83

I'm trying to mutate a new variable from sort of row calculation, say rowSums as below

iris %>% 
  mutate_(sumVar = 
            iris %>% 
            select(Sepal.Length:Petal.Width) %>%
            rowSums)

the result is that "sumVar" is truncated to its first value(10.2):

Source: local data frame [150 x 6]
Groups: <by row>

   Sepal.Length Sepal.Width Petal.Length Petal.Width Species sumVar
1           5.1         3.5          1.4         0.2  setosa   10.2
2           4.9         3.0          1.4         0.2  setosa   10.2
3           4.7         3.2          1.3         0.2  setosa   10.2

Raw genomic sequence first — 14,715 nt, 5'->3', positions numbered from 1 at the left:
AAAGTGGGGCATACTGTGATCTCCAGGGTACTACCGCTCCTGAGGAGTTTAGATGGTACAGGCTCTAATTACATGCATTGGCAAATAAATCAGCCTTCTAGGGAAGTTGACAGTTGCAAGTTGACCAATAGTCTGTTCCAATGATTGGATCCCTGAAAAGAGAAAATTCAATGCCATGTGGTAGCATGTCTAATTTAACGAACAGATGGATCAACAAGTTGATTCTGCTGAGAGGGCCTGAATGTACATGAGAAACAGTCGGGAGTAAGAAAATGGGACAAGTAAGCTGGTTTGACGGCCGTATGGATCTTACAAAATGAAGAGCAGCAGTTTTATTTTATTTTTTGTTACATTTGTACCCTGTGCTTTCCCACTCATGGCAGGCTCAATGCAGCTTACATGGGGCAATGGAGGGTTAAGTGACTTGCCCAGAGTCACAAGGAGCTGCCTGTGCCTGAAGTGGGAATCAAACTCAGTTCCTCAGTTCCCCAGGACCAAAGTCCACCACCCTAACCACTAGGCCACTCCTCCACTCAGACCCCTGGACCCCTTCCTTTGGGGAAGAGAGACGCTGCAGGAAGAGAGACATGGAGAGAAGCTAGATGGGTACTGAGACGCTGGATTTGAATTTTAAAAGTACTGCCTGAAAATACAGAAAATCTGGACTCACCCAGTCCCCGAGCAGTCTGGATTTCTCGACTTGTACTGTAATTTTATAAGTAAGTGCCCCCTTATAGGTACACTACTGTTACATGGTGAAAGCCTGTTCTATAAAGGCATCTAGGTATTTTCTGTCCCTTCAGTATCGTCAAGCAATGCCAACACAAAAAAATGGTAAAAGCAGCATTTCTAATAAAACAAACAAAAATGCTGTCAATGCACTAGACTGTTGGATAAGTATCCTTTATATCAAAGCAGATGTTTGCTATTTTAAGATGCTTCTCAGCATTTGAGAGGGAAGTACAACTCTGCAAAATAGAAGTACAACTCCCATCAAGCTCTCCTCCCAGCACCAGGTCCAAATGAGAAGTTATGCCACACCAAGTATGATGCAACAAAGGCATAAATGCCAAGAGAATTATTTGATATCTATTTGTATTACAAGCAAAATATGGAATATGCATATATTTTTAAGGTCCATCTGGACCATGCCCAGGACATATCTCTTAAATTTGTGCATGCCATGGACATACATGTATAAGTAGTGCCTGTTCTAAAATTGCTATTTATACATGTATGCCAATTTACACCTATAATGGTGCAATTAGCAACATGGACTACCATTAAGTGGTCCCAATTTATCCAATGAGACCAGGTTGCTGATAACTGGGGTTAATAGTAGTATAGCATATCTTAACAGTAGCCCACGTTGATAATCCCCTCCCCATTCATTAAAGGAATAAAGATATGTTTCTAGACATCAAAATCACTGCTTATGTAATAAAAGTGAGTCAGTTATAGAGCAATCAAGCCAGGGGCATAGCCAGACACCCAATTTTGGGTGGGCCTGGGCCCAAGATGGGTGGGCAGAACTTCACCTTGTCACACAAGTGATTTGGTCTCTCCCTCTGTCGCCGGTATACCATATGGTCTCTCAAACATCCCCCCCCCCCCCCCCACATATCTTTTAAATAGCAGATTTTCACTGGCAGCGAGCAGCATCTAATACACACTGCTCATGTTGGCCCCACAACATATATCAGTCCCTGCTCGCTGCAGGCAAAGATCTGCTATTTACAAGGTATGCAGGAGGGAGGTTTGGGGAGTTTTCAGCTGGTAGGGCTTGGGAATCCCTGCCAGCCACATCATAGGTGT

4           4.6         3.1          1.5         0.2  setosa   10.2
5           5.0         3.6          1.4         0.2  setosa   10.2
6           5.4         3.9          1.7         0.4  setosa   10.2
..
Warning message:
Truncating vector to length 1 

Should it be rowwise applied? Or what's the right verb to use in these kind of calculations.

Edit:

More specifically, is there any way to realize the inline custom function with dplyr?

I'm wondering if it is possible do something like:

iris %>% 
  mutate(sumVar = colsum_function(Sepal.Length:Petal.Width))
3
  • 5
    Really strange that iris %>% select(Sepal.Length:Petal.Width) %>% rowSums() works fine but iris %>% mutate(sumVar = iris %>% select(Sepal.Length:Petal.Width) %>% rowSums()) throws a "Error: Bad indices 1" + warning message.
    – talat
    Commented Dec 8, 2014 at 9:38